As we discuss in this article series, mildew, a sub-class of molds, is an obligate parasite that grows only on living plants, and is generally white in appearance. Our page top photograph a severe basement mold contamination in a flooded home found in Poughkeepsie, New York.
More photographs of mold that is often mistaken for or mis-named "mildew" are included in this article and links provide articles that correctly identify mildew as well as explain the difference between mildew and mold.
Carpet mildew diagnosis: carpeting that has light mold or smells like mold might be described by an inexperienced inspector or a building owner as mildewed carpeting. If your carpeting smells like "mildew" or "mold" it 's probably moldy whether you can see the mold or not by simple visual inspection. See CARPET MOLD CONTAMINATION for details.
Carpet odors: carpeting that smells can be caused by a wide range of problems. See ODORS GASES SMELLS, DIAGNOSIS & CURE
Carpet stains: can also be caused by a wide range of sources, some of which are harmless, others may diagnose other building problems such as a heating system that is not working properly, or building air leaks. See CARPET STAIN DIAGNOSIS.
Mold on works of art: We define "mildew" stains on or in paint at Mildew in paint. In support of museum conservators we have also identified mold growth on as well as in paint in works of art. Mildew is not found on art works.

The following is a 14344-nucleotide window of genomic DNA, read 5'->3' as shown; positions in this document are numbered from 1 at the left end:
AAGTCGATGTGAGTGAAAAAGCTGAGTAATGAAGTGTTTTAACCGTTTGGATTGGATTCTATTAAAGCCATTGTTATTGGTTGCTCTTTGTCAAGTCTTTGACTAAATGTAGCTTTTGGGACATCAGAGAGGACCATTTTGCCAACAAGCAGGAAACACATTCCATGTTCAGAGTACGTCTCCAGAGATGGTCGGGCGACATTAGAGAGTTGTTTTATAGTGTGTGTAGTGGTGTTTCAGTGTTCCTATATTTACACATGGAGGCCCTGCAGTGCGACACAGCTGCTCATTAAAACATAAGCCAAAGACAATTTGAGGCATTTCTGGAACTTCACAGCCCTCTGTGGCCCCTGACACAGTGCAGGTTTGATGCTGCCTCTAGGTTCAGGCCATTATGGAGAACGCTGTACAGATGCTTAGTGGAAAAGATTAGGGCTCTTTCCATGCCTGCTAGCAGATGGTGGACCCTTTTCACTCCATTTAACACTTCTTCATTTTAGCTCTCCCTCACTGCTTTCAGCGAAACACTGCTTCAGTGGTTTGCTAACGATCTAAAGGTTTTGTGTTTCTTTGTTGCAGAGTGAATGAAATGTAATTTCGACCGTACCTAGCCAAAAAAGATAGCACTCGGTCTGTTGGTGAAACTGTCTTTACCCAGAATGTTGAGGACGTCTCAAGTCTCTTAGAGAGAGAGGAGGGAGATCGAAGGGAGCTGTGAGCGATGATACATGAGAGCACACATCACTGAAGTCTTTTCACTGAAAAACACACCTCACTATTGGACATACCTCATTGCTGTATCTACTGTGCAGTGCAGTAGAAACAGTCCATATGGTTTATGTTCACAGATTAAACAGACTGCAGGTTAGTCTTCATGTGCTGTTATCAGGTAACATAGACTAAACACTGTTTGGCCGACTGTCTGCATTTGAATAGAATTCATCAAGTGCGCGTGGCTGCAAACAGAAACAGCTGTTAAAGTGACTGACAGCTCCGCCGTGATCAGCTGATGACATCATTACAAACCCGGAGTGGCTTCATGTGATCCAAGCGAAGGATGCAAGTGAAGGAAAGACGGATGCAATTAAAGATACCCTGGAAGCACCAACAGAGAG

Our photograph of a painting being examined for contaminants was provided courtesy of museum conservator Ulrik Runeberg, Puerto Rico Art Museum during a joint forensic investigation.
Mold on painted building surfaces or furnishings: We define "mildew" stains on or in paint at Mildew in paint. Look closely at our peeling paint photograph at above left and you can see some black mold on the back surface of an old layer of exterior paint exposed by our peel-back of blistered paint on a wood clapboard wall. More black mold is visible on the exposed wood surface too.
Our micro-photograph of a cross-section cut moldy paint (below right) shows black mold growth inside the layer of paint sampled from a surface. It's mold, not mildew. Our high-resolution microscope photograph (below) of mold found on exterior wall paint confirms that this is a mitosporic fungi, not mildew.
A closeup microscopic photo of mold found on building wall paint is shown at left.
Our high-resolution microscope photograph (above left) of mold found on exterior wall paint confirms that this is a mitosporic fungi, not mildew.
Mold or algae on roofs: We discuss stains mistaken for mildew on building roofs at Catalog of Black Roof Stains.
Mold on a Leather Jacket or on Clothing
In our forensic lab we confirmed that this "mildewed" leather jacket was actually contaminated with Aspergillus versicolor - it was moldy, not mildewed even though the owner naturally used that term to describe the odor.
Clothing that smells like "mildew" is moldy and can usually be restored by laundering or dry-cleaning. Leather garments need to be cleaned by a leather cleaning professional.
Mold on a Woven Laundry Basket